The Bible

Books of the Old Testament

In Christianity, the Old Testament refers to the books that form the first of the two-part Christian Biblical canon. These works correspond to the Hebrew Bible (Tanakh), with some variations and additions. In the Eastern Orthodox Church the comparable texts are known as the Septuagint, from the original Greek translation of the Hebrew scriptures. In the Syriac Orthodox church, they are known as the Peshitta. The term "Old Testament" itself is credited to Melito of Sardis. Tertullian also used the Latin vetus testamentum. The Old Testament in the Protestant, Roman Catholic, and Greek Orthodox Bibles have 39 books in common.

Some scholars believe much of the Old Testament was written in Mesopotamia. It is believed the Old Testament was composed and compiled between the 12th and the 2nd century BC. Jesus and his disciples referenced it when discussing Jesus's teachings, referring to it as "the law of Moses, the prophets, and the psalms ... the scriptures". (Luke 24:44-45) The accounts of Jesus and his disciples are recorded in the New Testament.

Books of the New Testament

The New Testament is the name given to the second major division of the Christian Bible, the first such division being the much longer Old Testament. The New Testament is sometimes called the Greek New Testament or Greek Scriptures, or the New Covenant.

The original texts were written by various authors sometime after c. AD 45, in Koine Greek, the lingua franca of the eastern part of the Roman Empire. Rylands Papyrus 52 is generally accepted as the earliest extant record of a canonical New Testament, which dates somewhere between 117 AD and 138 AD.

Its books were gradually collected into a single volume. Although Christian denominations differ as to which works are included in the New Testament, the majority have settled on the same twenty-seven book canon: it consists of the four narratives of the life and death of Jesus, called "Gospels"; a narrative of the Apostles' ministries in the early church, probably by the same author as the Gospel of Luke, which it continues; twenty-one early letters, commonly called "epistles" in Biblical context, written by various authors and consisting mostly of Christian counsel and instruction; and an Apocalyptic prophecy.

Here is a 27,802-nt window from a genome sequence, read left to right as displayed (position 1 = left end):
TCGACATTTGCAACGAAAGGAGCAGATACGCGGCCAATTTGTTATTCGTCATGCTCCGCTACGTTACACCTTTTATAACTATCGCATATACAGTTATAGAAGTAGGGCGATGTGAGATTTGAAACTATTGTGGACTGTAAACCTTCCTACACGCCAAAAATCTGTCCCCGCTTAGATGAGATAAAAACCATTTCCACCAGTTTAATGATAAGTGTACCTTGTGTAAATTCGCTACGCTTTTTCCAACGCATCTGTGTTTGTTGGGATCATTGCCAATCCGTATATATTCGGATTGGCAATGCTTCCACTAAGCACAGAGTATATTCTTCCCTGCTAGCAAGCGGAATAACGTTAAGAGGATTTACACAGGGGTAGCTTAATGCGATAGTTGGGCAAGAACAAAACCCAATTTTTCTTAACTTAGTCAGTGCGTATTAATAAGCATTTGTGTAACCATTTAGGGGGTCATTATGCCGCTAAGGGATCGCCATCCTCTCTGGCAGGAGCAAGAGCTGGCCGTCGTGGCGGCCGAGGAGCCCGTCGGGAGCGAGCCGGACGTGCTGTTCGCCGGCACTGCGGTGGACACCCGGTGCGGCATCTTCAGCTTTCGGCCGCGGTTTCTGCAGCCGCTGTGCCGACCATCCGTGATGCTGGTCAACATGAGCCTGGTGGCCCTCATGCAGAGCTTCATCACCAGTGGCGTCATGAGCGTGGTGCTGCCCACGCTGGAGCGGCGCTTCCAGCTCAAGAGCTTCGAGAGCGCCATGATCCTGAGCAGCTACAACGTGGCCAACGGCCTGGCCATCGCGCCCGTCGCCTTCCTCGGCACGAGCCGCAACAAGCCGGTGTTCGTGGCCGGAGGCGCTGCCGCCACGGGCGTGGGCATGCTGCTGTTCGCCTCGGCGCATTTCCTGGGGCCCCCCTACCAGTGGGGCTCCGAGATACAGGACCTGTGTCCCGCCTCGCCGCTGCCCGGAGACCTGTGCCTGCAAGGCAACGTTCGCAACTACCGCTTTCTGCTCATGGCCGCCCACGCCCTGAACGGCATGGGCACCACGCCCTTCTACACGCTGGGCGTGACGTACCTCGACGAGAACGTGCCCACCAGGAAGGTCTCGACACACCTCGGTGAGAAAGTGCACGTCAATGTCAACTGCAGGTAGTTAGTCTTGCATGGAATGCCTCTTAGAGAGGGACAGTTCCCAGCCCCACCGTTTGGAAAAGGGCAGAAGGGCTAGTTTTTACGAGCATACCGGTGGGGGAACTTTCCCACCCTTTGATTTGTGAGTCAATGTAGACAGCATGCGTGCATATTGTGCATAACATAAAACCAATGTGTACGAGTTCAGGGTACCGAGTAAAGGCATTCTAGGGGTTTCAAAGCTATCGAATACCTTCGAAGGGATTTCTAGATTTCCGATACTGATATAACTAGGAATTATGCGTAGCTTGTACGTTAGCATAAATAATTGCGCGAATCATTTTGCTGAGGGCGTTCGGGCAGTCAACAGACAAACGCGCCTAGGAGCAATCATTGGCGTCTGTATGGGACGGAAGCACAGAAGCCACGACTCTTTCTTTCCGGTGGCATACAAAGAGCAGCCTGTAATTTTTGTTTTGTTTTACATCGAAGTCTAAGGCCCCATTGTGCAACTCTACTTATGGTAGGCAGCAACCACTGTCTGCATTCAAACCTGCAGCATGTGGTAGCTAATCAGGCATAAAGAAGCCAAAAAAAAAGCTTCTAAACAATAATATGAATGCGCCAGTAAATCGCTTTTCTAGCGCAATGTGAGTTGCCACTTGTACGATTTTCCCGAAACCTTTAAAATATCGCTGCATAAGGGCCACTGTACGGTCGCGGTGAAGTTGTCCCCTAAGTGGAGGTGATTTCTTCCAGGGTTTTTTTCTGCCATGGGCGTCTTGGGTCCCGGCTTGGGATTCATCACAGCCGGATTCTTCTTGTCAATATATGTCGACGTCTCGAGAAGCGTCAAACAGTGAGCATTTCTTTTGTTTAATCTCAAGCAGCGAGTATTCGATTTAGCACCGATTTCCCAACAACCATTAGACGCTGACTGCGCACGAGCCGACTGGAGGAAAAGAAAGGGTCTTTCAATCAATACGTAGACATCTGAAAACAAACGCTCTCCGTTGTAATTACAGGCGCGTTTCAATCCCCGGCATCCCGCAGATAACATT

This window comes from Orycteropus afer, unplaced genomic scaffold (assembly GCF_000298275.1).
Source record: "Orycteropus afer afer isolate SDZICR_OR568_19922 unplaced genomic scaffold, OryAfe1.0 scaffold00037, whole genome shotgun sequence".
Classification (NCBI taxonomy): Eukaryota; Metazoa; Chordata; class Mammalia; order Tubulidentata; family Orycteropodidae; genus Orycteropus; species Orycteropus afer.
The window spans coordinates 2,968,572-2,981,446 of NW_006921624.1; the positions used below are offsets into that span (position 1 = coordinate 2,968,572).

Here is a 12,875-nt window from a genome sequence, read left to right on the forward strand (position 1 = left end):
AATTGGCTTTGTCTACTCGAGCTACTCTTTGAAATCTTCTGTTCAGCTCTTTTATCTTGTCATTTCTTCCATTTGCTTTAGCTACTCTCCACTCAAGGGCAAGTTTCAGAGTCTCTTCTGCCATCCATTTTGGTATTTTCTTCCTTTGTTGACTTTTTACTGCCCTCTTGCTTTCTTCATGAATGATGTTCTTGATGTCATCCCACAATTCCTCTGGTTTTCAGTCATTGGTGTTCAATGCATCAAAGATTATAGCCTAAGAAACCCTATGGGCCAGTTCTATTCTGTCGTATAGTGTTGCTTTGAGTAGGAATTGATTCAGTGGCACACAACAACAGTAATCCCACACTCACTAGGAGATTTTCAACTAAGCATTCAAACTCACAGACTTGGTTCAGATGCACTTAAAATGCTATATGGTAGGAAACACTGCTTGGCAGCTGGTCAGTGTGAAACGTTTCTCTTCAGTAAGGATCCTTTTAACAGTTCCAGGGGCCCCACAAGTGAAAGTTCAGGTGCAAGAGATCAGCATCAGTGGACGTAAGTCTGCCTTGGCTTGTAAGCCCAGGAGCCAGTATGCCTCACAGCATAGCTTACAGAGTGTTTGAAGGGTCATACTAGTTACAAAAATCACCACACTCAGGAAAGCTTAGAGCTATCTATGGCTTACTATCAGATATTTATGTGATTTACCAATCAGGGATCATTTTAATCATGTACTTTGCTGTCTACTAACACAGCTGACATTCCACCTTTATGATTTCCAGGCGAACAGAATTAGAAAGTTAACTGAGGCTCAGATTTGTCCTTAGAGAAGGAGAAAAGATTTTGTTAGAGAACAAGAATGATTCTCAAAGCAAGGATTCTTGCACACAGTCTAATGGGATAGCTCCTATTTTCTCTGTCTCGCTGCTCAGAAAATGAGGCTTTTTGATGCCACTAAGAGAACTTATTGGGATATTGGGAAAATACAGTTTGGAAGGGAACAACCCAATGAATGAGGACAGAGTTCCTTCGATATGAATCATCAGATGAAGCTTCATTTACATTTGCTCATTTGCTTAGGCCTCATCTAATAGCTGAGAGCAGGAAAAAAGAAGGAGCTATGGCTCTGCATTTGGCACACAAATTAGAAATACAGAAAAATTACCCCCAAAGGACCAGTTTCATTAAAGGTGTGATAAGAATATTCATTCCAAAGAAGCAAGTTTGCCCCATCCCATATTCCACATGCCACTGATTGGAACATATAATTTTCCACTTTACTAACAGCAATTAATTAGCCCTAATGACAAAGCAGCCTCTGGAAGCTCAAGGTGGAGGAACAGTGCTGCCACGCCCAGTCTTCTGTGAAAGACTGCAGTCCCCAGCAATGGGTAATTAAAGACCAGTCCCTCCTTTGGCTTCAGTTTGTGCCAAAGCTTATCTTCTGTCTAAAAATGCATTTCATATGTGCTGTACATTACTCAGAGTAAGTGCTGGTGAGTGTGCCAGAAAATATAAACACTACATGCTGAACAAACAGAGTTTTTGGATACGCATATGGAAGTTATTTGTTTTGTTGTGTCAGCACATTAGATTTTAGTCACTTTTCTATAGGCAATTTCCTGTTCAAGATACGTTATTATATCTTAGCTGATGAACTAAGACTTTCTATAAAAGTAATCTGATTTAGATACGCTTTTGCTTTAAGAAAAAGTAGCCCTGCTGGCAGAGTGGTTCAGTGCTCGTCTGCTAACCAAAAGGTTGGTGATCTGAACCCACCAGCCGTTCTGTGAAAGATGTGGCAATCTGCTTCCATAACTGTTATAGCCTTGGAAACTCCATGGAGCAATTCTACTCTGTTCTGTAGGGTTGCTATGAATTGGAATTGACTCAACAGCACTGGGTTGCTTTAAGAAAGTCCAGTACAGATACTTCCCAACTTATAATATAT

The Apocrypha

The biblical apocrypha are books published in an edition of the Bible whose canonicity the publisher either rejects or doubts. For this reason they are typically printed in a third section of the Bible apart from the Old and New Testaments. In many editions they are omitted entirely.

Different churches and congregations have differing views on what constitutes their biblical canon. A comparative list can be found in the article on books of the Bible. The biblical apocrypha are sometimes called simply "the" Apocrypha. For extra-biblical works sometimes referred to as '"apocrypha", see the articles on apocrypha and on Pseudepigrapha. For biblical works sometimes classified as "apocrypha" despite being considered canonical by many Christians, see the article on deuterocanonical books.

Although the term apocrypha simply means hidden, this usage is sometimes considered pejorative by those who consider some such works to be canonical parts of scripture.





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